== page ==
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Simple Menus for the Bento Box Hardcover

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Product Details

  • Hardcover: 158 pages
  • Publisher: William Morrow & Co; illustrated edition edition (August 1998)
  • Language: English
  • ISBN-10: 0688142044
  • ISBN-13: 978-0688142049
  • Product Dimensions: 1 x 8.8 x 8.5 inches
  • Shipping Weight: 1.5 pounds
  • Average Customer Review: 4.3 out of 5 stars  See all reviews (6 customer reviews)
  • Amazon Best Sellers Rank: #1,504,132 in Books (See Top 100 in Books)

Editorial Reviews

Amazon.com Review

A bento box is a lacquered square divided into four equal compartments. Japanese cooks use the bento box for serving carefully orchestrated, beautifully arranged meals composed of four dishes. While Ellen Greaves and Wayne Nish designed their 12 seasonal menus to be offered in the elegant setting of bento boxes, the food is still remarkable served conventionally, so do not let the idea of using an authentic presentation keep you from enjoying their book. As long as you present the four dishes in a menu simultaneously, the choreography of flavors, textures, and colors will come through. Equally important, the recipes really are simple and easy, and most require familiar ingredients. The fall menu of Arugula Salad with Parmesan and Pickled Shiitake Mushrooms; Ratatouille; Pasta with Raw Tomatoes; and Poached Shrimp with Beans, Celery, and Saffron proves the point. It also shows the heavy Mediterranean influence in Greaves's and Nish's fusion cooking. Short-grain Japanese rice is probably the only Asian ingredient you'll have to pursue. Perhaps the one caution is that high-quality ingredients are essential for optimal success in this kind of minimalist cooking. If this is a problem, you can always feast your eyes on the exquisite pictures in this slim volume. They may even inspire you to contact the mail-order sources provided so you can collect some of the tableware lovingly photographed by Nish. --Dana Jacobi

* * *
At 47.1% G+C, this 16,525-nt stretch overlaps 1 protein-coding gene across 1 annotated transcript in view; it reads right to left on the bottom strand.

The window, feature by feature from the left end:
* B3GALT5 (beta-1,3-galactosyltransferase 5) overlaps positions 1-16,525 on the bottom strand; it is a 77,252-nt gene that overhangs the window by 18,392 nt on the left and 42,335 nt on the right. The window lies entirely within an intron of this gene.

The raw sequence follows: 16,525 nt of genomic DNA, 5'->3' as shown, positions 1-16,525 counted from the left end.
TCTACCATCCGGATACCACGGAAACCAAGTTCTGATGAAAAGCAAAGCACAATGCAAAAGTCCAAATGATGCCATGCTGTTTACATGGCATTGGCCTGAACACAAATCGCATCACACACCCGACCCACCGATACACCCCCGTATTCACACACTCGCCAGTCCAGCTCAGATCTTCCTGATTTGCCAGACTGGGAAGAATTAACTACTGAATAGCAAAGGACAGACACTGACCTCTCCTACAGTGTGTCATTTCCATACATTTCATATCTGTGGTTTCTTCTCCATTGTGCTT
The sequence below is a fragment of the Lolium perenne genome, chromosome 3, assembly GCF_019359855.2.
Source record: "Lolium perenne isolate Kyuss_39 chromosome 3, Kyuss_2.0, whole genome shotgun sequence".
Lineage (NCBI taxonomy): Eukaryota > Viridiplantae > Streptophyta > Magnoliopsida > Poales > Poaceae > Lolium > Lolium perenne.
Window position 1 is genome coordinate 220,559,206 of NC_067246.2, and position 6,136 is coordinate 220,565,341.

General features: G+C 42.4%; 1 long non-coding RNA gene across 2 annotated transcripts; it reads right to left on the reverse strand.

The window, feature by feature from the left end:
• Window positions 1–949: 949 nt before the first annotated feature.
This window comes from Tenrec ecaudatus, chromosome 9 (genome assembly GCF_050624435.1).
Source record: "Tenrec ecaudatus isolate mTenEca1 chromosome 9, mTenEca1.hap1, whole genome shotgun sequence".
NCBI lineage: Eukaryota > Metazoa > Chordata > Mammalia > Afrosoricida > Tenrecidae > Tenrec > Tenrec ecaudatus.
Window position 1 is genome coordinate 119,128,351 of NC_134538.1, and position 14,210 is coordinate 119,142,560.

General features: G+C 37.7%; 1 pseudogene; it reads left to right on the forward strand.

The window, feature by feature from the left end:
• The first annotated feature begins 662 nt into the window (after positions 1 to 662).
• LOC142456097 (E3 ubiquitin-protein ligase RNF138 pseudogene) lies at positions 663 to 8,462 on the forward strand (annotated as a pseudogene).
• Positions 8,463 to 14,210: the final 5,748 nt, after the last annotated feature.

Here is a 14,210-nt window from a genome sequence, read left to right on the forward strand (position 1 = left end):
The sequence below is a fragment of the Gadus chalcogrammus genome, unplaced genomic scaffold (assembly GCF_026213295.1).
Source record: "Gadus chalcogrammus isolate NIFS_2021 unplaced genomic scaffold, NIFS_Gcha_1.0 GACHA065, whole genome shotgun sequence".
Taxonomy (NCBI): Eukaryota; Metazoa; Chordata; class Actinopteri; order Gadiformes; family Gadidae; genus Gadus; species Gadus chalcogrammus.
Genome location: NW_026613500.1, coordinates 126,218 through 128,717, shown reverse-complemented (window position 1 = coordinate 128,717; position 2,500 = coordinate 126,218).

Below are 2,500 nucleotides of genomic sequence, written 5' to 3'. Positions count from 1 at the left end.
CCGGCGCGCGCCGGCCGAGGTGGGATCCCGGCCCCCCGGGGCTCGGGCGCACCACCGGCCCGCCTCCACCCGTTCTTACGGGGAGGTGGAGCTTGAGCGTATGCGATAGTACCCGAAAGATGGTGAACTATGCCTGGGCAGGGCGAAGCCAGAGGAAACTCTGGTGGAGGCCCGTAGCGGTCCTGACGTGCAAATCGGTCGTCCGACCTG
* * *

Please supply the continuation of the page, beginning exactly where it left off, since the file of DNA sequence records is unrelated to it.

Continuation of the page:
From Publishers Weekly

The Japanese shokado bento (boxed meal) is a gustatory treasure chest: open the lid and discover a meal of four highly flavored, complementary dishes, artfully arranged. New York City chefs Ellen Greaves, of Takashimaya's Tea Box Cafe, and Wayne Nish, from the restaurant March, have collaborated on a truly unusual cookbook, managing to focus closely on presentation while keeping flavor and ingredients of primary importance. Each of the 12 seasonal menus features four mostly American dishes of about half the usual entree size, with no designated first course, main or side dishes. The winter dinner pictured on the cover, for instance, includes sauteed Spinach with Sesame Seeds, a pyramid of tiny Grilled Ham and Cheese Sandwiches, triangles of Herb-steamed Swordfish, and Roasted Red Pepper and Sun-dried Tomato Soup. Most of the 48 recipes can be prepared ahead, leaving time for the all-important assembly and presentation. Over 75 color photographs (taken by Nish) illustrate the effect of attentive composing: chives and creme fraiche stripe Sweet and Snow Pea Soup; the sticky rice in Japanese Rice with Salted Peanuts and Scallions is pressed into a flower shape. Instructions are straightforward and will please any home cook who relishes the processes of cooking and plating. While the authors provide a source list for boxes themselves and suitable serving plates and cups, recipes for such dishes as Lobster on Leeks with Fennel and Carrot to Arborio Rice with Goat Cheese and Tomato can also be served on conventional dinner plates.